Ultra Suppliers, Inc. (Ultra) supplies commercial building retailers with metal
Ultra Suppliers, Inc. (Ultra) supplies commercial building retailers with metal products, such as doors. Ultra’s plant accountant, Dan Johnson, became responsible in January 20X1 for providing periodic sales data to general accounting and ensuring that this accounting data conformed to GAAP. Johnson knew that Ultra would include this data in its financial statements. Early in 20X1, Johnson offered a bill-and-hold arrangement to Ultra’s largest customer, Sanex, and Sanex readily agreed to the arrangement. Johnson would recognize revenue when it sent an invoice to Sanex, which was prior to shipment (assume that any custodial services for holding the merchandise for Sanex is immaterial). Ultra also offered to nullify any sale made to Sanex if Sanex demonstrated that it could not make at least a 30-percent profit on the merchandise.
During 20X1, Johnson provided Ultra with monthly sales data that included this revenue from its bill-and-hold transactions. During the middle of 20X1, Johnson attended a continuing professional education seminar on revenue recognition. This seminar included a section that covered the proper recognition of revenue from bill-and-hold transactions. After returning from the seminar, Johnson spoke with the CFO of Ultra, Jeff Billings, about the recognition of revenue from the bill-and-hold arrangements, and Billings agreed that Johnson should continue accounting for the bill-and-hold transactions as he had in the past.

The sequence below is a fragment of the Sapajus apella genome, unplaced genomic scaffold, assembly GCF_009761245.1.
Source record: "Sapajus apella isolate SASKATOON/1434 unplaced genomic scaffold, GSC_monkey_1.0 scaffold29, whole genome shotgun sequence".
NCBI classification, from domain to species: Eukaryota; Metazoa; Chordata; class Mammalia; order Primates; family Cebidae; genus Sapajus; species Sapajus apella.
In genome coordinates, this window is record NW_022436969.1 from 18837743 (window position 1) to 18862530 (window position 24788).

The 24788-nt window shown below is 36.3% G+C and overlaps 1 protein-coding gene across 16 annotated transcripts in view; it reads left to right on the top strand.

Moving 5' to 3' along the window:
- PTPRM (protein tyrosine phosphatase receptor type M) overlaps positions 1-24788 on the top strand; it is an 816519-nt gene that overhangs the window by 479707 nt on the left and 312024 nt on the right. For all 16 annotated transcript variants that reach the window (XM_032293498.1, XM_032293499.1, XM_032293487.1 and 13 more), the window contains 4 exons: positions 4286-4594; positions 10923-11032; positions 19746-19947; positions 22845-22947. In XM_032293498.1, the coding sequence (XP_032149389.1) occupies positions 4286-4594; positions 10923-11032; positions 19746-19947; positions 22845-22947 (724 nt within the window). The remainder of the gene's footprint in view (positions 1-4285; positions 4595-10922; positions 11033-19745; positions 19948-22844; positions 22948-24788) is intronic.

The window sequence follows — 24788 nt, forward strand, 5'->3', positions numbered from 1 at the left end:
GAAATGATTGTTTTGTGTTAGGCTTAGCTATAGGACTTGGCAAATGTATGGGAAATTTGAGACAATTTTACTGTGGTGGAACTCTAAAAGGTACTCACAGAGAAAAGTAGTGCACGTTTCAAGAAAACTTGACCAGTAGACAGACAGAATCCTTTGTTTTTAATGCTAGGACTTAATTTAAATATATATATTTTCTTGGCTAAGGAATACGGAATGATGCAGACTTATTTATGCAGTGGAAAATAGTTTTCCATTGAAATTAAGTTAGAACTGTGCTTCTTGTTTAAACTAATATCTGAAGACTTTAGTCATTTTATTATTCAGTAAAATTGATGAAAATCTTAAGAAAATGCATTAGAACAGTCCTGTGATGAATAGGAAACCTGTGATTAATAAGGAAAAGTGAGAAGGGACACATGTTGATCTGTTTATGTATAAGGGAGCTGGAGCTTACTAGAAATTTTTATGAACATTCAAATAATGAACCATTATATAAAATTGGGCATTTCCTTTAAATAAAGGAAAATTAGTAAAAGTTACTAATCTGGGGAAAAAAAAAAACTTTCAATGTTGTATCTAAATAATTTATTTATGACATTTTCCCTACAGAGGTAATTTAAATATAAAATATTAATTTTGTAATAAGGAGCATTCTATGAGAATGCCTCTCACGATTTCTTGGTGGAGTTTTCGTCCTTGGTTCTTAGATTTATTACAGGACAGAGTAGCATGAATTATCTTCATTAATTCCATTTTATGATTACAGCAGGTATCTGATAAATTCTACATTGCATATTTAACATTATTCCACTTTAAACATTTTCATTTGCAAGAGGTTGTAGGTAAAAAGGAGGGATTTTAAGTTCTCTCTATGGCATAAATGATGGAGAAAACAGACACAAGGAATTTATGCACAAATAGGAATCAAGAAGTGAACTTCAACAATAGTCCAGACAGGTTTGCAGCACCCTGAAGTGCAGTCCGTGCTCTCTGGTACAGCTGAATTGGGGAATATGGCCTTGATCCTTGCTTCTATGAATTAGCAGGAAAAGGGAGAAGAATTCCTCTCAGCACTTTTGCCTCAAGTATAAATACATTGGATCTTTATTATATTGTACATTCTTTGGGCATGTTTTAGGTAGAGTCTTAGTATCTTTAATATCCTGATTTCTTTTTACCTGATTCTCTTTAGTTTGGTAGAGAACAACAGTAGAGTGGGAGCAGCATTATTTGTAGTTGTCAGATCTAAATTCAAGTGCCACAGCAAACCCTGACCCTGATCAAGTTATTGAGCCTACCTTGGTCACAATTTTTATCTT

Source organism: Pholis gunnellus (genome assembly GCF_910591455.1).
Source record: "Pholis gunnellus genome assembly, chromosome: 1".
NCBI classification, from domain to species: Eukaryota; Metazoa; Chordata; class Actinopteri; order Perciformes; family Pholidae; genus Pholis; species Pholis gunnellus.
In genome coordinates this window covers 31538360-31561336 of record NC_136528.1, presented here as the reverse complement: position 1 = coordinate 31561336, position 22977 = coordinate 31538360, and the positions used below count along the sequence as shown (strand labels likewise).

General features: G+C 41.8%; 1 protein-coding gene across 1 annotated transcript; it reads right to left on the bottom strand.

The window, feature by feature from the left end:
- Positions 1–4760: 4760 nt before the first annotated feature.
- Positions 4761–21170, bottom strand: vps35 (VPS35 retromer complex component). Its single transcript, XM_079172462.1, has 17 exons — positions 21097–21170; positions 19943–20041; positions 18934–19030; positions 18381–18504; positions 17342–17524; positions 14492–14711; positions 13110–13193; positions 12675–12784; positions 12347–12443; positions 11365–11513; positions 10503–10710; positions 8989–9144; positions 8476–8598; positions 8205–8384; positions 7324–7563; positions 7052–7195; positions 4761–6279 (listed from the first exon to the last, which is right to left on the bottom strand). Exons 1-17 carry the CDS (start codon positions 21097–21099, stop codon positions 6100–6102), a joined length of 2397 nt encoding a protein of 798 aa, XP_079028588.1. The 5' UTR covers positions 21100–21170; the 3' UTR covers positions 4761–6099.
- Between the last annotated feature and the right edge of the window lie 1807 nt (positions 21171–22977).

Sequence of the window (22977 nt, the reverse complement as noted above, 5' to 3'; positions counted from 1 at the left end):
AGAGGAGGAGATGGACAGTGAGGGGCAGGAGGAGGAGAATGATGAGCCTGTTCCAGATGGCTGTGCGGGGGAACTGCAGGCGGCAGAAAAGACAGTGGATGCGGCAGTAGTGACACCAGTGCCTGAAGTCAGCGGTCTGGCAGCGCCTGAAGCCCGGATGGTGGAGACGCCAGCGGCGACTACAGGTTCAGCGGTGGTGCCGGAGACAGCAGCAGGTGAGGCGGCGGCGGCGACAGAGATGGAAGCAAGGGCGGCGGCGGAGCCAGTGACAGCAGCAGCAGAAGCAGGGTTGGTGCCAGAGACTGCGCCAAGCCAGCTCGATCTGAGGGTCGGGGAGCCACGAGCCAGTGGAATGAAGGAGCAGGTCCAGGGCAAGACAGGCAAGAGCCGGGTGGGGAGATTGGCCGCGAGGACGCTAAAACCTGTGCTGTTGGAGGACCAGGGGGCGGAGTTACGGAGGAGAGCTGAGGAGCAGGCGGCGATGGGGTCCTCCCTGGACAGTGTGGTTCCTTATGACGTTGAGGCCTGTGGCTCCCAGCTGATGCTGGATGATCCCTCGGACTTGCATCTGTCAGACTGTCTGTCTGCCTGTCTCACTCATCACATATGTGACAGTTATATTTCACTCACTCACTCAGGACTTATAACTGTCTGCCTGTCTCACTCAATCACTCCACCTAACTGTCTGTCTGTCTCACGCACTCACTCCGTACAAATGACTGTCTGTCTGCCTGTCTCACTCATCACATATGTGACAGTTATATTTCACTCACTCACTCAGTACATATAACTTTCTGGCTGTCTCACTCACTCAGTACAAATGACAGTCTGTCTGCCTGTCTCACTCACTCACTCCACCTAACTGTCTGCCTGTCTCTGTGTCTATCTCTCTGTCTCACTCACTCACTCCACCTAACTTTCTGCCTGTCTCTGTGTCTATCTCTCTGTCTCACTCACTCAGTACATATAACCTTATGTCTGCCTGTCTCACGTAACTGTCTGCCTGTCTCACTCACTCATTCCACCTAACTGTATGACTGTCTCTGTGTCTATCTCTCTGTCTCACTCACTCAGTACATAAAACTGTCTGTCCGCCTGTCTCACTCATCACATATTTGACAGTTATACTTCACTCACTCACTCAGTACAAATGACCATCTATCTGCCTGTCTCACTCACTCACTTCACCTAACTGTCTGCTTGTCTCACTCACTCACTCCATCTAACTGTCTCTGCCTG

Under what circumstances is a seller allowed to recognize revenue under a bill-and-hold transaction?
From the information presented about Ultra, is Ultra properly recognizing revenue from its bill-and-hold transactions? Why?
If Ultra is an SEC-registered company, what are some of the possible ramifications of this practice? (Hint: Look at SEC Release No. 45853, dated May 1, 2002, In the Matter of Michael A. Kolberg and Dale E. Huizenga, Respondent.)